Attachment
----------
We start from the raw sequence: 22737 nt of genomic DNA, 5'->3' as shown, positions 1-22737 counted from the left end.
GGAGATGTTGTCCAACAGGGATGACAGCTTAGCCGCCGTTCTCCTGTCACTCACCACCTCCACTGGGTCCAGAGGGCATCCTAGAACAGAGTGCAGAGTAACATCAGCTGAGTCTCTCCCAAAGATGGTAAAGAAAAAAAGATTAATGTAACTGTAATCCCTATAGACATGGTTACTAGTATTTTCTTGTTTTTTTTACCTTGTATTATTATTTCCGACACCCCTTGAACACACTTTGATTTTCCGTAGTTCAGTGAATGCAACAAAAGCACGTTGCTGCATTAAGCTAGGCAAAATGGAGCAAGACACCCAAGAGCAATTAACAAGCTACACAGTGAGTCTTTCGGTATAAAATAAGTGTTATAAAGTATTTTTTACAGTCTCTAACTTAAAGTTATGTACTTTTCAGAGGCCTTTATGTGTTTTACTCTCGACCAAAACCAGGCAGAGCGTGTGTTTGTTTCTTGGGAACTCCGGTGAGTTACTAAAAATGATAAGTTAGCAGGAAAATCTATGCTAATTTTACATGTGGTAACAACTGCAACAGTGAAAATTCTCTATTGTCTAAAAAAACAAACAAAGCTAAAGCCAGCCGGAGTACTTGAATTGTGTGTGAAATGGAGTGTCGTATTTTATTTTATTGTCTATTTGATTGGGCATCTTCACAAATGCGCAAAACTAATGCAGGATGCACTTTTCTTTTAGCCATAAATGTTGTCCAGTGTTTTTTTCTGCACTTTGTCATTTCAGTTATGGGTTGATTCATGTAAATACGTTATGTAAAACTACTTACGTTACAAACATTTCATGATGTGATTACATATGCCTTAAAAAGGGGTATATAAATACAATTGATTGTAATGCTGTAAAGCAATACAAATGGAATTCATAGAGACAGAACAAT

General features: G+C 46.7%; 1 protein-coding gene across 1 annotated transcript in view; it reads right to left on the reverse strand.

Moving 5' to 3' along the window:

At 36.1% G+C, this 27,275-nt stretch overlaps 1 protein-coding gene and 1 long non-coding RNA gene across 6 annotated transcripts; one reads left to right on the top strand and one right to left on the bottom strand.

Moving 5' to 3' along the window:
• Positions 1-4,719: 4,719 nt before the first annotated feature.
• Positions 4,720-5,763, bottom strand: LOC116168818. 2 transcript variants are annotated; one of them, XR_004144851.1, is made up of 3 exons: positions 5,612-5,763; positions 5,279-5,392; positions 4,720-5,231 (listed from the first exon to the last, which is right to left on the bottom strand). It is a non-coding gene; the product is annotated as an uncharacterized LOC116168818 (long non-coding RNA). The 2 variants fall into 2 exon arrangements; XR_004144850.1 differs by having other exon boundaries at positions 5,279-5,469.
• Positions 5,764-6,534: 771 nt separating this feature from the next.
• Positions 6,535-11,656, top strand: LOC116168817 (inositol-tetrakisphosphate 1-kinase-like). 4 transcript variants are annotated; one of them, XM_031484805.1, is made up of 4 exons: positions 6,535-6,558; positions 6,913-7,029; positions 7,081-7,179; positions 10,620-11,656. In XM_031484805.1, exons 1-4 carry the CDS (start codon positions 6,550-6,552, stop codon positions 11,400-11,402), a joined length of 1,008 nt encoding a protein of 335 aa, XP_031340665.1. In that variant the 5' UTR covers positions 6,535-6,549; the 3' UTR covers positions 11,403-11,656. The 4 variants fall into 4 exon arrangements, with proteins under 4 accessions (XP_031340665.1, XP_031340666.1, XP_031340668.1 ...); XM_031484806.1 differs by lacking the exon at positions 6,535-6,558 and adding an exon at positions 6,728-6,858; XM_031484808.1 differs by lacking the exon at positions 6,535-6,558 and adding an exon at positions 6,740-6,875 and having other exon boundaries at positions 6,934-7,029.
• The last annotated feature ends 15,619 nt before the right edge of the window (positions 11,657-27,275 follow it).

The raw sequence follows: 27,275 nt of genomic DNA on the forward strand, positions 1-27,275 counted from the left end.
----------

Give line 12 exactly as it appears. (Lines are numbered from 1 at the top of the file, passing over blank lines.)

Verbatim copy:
The raw sequence follows: 27,275 nt of genomic DNA on the forward strand, positions 1-27,275 counted from the left end.